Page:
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Microsoft Access Database Tutorial: Creating a Menu Form

Microsoft Access Database Tutorial: Creating a Menu Form

In this tutorial you will learn how to create a main menu form in your Microsoft Access Database.

Take a quick look at the video tutorial below which will step you through the very basics as I’m often asked how easy is it to build your own MS Access menu forms.

Ignore the general look and feel of the forms demonstrated but more importantly, notice how easy it really is to create command buttons using the built-in wizard generator tool.

Microsoft Access Tutorial: Creating a Menu Form

So here’s a recap of the basic steps…

First and foremost, you need to make a separate form that contains the data that will be retrieved when the user clicks a button in your menu form.

Listed below are the steps in creating a main menu form.

  1. Open your Microsoft Access.
  2. Go to the create tab and click on blank form.
  3. Create a label. To do this, go to the design tab and click on Aa. Type whatever label you want for the form. You can change the color and size of the text on the home tab.
  4. Create a button.
  5. Go to the design tab.
  6. Click on xxxx, the item next to Aa.
  7. Drag it where you want the button to be positioned.
  8. The Command Button Wizard will pop up. It will ask you what action you want to happen when the button is pressed.
  9. Under the categories list, select form operations.
  10. Under the actions list, choose open form.
  11. Click the ‘next‘ button.
  12. It will show you the forms you have created. Choose the one that you will be using for the menu form.
  13. Click the ‘next‘ button. 
  14. You will have to choose between: ‘Open the form and find specific data to display‘ or ‘Open the form and show all records‘.
  15. Click the ‘next‘ button. 
  16. You have two options here. You either want to display a text or an image in your button.
  17. Click the ‘next‘ button. 
  18. The wizard will let you have a specific name for the button that will help you identify it when coding later.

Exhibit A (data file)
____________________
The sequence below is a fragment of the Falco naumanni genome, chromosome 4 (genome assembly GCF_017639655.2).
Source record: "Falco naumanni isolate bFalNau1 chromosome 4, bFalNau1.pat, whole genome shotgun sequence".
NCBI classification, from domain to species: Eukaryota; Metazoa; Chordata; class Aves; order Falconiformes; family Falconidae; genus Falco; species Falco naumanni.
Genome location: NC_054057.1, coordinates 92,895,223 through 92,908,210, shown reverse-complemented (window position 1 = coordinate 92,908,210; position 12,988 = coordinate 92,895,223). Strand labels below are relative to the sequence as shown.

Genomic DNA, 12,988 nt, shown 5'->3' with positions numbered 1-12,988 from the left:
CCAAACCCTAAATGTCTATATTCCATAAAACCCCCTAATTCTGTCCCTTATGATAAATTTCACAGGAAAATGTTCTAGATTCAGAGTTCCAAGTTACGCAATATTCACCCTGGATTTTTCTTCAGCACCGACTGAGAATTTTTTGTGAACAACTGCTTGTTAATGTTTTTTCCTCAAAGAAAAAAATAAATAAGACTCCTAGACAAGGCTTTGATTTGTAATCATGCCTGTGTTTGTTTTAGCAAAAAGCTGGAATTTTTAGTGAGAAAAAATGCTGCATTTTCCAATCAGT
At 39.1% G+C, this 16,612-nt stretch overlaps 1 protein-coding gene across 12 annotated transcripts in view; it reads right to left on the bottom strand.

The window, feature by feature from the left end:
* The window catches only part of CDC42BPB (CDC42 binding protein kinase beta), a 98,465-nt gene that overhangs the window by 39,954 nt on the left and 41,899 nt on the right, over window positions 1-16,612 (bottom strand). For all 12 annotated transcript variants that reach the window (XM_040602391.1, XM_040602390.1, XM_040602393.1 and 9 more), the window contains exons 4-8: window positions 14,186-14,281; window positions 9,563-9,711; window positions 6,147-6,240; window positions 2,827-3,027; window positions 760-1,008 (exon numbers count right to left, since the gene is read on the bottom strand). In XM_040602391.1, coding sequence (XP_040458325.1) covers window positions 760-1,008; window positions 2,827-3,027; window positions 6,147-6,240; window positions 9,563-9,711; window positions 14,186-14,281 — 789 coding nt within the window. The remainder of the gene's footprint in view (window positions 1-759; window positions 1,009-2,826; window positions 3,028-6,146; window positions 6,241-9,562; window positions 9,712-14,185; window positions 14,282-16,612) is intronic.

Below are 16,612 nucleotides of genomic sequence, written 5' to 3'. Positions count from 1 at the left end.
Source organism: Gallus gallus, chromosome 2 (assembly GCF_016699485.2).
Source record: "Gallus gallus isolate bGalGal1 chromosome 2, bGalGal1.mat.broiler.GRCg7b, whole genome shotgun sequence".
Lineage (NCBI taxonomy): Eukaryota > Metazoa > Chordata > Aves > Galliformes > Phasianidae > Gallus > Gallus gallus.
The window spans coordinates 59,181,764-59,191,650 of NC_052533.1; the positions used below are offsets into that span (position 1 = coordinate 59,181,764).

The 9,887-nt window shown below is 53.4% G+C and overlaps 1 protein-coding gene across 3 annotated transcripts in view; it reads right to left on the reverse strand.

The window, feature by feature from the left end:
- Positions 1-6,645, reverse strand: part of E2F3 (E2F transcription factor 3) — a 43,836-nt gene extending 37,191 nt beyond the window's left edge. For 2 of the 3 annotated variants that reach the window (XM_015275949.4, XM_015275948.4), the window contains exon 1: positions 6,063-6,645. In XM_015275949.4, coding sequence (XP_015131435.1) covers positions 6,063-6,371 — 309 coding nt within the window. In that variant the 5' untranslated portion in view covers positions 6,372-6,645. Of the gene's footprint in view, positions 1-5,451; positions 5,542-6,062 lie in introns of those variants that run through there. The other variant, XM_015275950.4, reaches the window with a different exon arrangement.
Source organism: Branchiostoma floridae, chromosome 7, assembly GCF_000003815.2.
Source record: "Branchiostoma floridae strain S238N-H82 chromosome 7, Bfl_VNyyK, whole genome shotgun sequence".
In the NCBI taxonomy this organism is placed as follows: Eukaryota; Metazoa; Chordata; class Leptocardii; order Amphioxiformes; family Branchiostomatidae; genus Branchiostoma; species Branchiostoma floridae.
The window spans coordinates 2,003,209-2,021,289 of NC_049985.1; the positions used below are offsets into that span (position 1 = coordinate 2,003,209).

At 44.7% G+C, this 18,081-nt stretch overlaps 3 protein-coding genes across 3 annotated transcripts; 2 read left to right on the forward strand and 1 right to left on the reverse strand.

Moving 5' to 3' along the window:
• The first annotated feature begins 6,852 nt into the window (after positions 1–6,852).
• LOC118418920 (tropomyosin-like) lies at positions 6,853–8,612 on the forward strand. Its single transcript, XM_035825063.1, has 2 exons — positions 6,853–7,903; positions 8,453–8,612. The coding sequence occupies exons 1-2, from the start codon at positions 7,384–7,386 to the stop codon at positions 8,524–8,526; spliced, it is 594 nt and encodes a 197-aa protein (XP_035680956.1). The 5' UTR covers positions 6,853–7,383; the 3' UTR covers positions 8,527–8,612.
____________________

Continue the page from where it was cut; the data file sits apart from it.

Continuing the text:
19. Click the ‘finish‘ button.

Microsoft Access Database

You can add other types of button into your form:

  • A button that can delete or add records.
  • A button that can show records one after the other and vice versa.
  • A button that can close the form.

Depending which version of Microsoft Access you use, to create a main menu form in your Microsoft Access Database will either generate VBA Access code or Access Embedded Macros both which will run the action of your choice which the latter can be converted to VBA code should you wish to add some enhancements to your procedure.

To learn more about Access Macros, why not consider my eBook on How To Use Microsoft Access Macros & Automate Your Application which comes with a fully refunded ‘no questions asked’ money back guarantee plus a 30 day email support! What do you have to lose?

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7 Responses so far.

  1. Eric Au says:

    I first declare myself as the owner of baudb.com. bau db is a instant database management tool, which also use MS Access as the back-end database. One of it’s special features is the one-click ready-to-use worksheet, so that users have no need to spend time on creating forms. I wish this information will be helpful for you.

  2. roxine says:

    Thank you very much

  3. rusty shakleford says:

    it worked for me 🙂

  4. Peter says:

    Excellent. Just what I was after.
    Thank You

  5. HERU says:

    guys u keep showing how to open forms.But what about to open a TABLE when button is pressed not form.

    • benadt2017 says:

      Instead of using the wizard to generate the button, use the event tab for a command button and in its click event tab, use the following code:
      DoCmd.OpenTable “TableName”
      You will need to add more code to tidy up and trap for any errors but the above code line will open a table.